Where Are the Others?

By Rev. Heidi L. Barham |  October 9, 2022

Click here to listen to the service 
Read Luke 17:11 – 19 (NIV)
The Lectionary text this week has us looking at the Gospel of Luke once again.  Now, one of the things that I do when preparing a sermon is to look back through my computer files to see when, or if, I might have preached from a particular passage of Scripture before.  It helps me to see what I may have written in the past so that I don’t inadvertently end up preaching the same sermon twice. 
Although to be honest, on the rare occasions when I have had to use the same manuscript for two different services… the sermon still does not come out exactly the same. 
Now, because the Lectionary goes through a 3-year cycle, it is not inconceivable that on any given Sunday, I will come across a text that I have used before.  When that happens, I will look back at the previous manuscript(s) to see what the text was saying then in comparison to what it has to say to us now.
And so, as I considered using this passage from Luke’s Gospel for today’s sermon, I went back to see if I had preached from this particular text before and it was actually just three years ago. 
At that time the title of the sermon was, “Give Thanks,” and the focus was on being blessed by the Lord and having a spirit of thanksgiving for what the Lord has done. 
Today, I want us to pay attention to the Samaritan who was the only one that took the time to “Give Thanks,” but I also want to pose a question that will take us in a slightly different direction than the earlier sermon. 
And the question that I believe is calling for our attention this morning is, WHERE ARE THE OTHERS?
Now, as we look at our text, we find that there were ten men who were all in a need of a blessing… and not just some ordinary run-of-the-mill blessing, but a rather serious one.   You see, all ten of the men were lepers, which meant that they were literally outcasts from society. 
They were not allowed to associate with anyone who was not “unclean” like them.  In fact, upon coming near other people, lepers were expected to declare loudly, “Unclean!” to warn people of the potential for contagion.
Obviously, the ten men were well aware of the decree that they not come into contact with persons who were considered clean… because the text tells us that these men all stood at a distance… they were not within close proximity of the others who were gathered and would therefore not be considered a danger to anyone else.
But these men apparently recognized Jesus and the power that He had to make them clean again.   Which is perhaps why rather than shouting and declaring themselves as “unclean,” they called out to Jesus in loud imploring voices, “Jesus, Master, have pity on us.”
And the good news for them is that Jesus did seem to take pity on them… He told them to go and show themselves to the priests.  It was common practice in biblical times that if a person had leprosy which they believed had gone into remission… they would present themselves to a priest in hopes that the priest would confirm that they were indeed clean. 
But according to the text, Jesus told the men to go and show themselves to the priest before there was any sign of remission… before they had been healed and made clean.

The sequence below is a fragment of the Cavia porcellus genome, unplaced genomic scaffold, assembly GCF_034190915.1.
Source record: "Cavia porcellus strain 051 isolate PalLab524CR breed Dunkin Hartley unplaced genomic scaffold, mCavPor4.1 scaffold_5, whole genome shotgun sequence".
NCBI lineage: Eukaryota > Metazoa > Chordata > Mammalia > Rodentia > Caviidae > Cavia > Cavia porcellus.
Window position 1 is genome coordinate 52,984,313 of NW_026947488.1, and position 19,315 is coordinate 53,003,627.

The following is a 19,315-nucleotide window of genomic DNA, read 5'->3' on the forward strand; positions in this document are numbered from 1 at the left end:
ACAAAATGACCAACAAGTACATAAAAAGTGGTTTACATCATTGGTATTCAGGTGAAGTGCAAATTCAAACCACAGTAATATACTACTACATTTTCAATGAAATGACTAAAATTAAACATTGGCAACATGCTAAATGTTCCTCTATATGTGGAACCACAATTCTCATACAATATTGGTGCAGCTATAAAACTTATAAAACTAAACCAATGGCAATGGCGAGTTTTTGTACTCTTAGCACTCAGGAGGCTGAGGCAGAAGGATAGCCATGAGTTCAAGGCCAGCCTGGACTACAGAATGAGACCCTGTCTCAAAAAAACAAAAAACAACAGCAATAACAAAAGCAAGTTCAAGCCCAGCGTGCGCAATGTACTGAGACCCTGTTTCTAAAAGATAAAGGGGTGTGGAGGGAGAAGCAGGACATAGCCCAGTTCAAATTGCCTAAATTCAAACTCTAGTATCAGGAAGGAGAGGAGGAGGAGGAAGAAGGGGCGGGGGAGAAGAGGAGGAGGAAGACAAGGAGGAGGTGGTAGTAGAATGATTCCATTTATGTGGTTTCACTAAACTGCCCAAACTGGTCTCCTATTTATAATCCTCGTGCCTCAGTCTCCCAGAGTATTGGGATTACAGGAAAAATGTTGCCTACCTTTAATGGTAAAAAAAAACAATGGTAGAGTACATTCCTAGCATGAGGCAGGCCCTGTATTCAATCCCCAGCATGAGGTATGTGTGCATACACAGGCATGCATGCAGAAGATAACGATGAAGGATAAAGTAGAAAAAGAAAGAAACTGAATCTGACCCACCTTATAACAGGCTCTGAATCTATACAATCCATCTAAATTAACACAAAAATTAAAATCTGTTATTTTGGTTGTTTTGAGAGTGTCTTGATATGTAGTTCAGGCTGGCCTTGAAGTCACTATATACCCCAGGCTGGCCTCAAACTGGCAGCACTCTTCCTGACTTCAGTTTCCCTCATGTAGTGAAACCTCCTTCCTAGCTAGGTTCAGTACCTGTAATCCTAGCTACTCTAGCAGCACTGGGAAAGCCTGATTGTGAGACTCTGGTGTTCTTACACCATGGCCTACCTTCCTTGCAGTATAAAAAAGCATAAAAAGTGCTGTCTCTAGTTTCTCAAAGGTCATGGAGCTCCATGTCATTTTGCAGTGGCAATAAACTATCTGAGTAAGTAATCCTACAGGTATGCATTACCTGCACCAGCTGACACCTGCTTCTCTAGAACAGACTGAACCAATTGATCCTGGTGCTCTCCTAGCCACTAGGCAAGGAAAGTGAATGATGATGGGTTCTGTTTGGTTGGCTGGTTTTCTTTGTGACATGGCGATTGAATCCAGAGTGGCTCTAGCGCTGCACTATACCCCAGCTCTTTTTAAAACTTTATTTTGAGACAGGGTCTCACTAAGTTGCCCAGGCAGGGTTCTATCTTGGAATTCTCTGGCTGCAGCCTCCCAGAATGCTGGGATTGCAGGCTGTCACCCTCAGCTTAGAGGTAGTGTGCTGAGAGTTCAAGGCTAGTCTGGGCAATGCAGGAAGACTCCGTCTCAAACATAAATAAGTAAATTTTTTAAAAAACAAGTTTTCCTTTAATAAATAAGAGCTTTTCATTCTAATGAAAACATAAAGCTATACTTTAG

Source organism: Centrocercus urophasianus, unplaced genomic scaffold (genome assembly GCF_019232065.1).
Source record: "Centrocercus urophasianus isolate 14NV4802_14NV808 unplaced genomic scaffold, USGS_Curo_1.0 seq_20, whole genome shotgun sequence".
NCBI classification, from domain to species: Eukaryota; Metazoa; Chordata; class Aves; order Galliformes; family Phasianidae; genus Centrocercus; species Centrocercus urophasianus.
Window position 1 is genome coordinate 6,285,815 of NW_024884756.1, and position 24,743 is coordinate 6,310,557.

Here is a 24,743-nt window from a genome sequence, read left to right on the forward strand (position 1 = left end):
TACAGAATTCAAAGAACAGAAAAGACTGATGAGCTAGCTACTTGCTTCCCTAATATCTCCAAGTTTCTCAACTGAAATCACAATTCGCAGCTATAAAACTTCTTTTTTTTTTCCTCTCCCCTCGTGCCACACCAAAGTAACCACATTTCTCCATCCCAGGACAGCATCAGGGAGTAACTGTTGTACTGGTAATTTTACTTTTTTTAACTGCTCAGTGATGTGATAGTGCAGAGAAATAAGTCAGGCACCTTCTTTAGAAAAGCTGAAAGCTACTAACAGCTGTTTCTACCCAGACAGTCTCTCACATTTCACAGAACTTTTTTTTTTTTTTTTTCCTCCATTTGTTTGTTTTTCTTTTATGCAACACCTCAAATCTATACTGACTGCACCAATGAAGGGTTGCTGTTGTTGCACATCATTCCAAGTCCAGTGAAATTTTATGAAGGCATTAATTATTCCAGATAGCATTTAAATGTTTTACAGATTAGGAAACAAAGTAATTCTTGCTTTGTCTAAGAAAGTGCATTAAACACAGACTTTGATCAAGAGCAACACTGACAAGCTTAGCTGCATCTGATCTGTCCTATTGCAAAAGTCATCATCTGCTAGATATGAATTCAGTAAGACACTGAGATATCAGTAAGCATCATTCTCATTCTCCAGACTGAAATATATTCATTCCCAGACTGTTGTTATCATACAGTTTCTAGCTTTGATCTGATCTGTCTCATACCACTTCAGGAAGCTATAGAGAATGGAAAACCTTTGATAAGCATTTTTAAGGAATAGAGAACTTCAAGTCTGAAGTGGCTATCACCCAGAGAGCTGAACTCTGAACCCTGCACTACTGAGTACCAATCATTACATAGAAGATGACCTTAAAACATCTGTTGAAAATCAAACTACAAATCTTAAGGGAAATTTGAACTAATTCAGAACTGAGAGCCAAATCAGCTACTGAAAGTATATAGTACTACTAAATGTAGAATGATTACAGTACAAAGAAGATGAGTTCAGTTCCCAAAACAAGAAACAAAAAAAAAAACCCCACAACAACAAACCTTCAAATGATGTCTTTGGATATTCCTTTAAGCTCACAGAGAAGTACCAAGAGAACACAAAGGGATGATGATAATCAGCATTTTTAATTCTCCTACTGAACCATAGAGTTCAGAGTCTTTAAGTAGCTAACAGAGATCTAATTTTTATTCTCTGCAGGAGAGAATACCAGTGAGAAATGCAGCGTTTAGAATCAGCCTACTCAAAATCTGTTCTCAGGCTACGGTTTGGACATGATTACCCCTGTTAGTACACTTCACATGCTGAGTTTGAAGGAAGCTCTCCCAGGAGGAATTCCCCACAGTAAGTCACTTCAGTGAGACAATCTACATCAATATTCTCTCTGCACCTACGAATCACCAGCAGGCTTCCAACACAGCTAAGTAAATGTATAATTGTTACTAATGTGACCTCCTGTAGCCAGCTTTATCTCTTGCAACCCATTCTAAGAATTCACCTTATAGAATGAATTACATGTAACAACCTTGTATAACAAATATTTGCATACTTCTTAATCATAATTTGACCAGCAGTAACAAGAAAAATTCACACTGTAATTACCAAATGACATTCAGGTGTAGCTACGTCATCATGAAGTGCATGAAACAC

Now, perhaps the men assumed that when they went to see the priest, they would receive some special type of blessing once they arrived that would make them clean. But the text says that, as they went they were cleansed.”  
Before they had even made it to the priest… they had already received a blessing… they had been made clean! 
They were made whole and well… and they would no longer be cast out to the margins of society.  That was a tremendous blessing to say the least.
Strangely enough; however, as we keep reading, we see that only one of the ten men came back to thank Jesus.  But that one man came back with a real “Hallelujah” in his spirit because the scriptures tell us that, “when he saw that he was healed, [he] turned back, praising God with a loud voice. [And he] threw himself at Jesus’ feet and thanked him.”
Keep in mind, it was only a short time before this when this same man would not have dared to come anywhere close to Jesus – one, because he was a leper and two, because as the text points out… he was a Samaritan.  And Jews and Samaritans simply did not mix…
But now that the man had been made clean… none of that seemed to matter which is why the man fell at Jesus’ feet with a heart filled with thanksgiving. 
Then Jesus asked something following this display of gratitude that was not just for the man… but for all those who had gathered there to hear Him.  Jesus’ response is one that we should still give heed to now… some two thousand years later.
Jesus said, “Were not all ten cleansed? Where are the other nine? Has no one returned to give praise to God except this foreigner?”
“Where are the so-called believers, the insiders, the nine who should have known better?  Why did only this lone outsider come back to give thanks?”
All very good questions that we would do well to answer…
I shared a sermon illustration before about the other nine lepers and some of the reasons… in fact, nine of the reasons why they might not have returned:

One waited to see if the cure was real.
One waited to see if it would last.
One said he would see Jesus later.
One decided that he had never had leprosy.
One said he would have gotten well anyway.
One gave the glory to the priests.
One said, “O, well, Jesus didn’t really do anything.”
One said, “Any rabbi could have done it.”
One said, “I was already much improved.”
(Charles L. Brown, Content the Newsletter, June, 1990, p. 3., retrieved from http://www.sermonillustrations.com/a-z/t/thanksgiving.htm)
But before we come down too hard on those other nine lepers, we might want to ask ourselves if there are circumstances when we could be found guilty of being like them… of looking for the most convenient excuse for why we failed to give God credit for the blessings in our lives? 
Have there been times when we have been the beneficiaries of the Lord’s grace and mercy… and Jesus has had to scour the land looking for us to come offer thanks… posing the same question He asked back then… WHERE ARE THE OTHERS?
Let’s hope not!
Now, looking back at the text, after Jesus inquired about what had happened to the others and why they had not returned… it’s interesting to note that He did not wait for an answer.  He just went on to tell the Samaritan, “Rise and go; your faith has made you well.”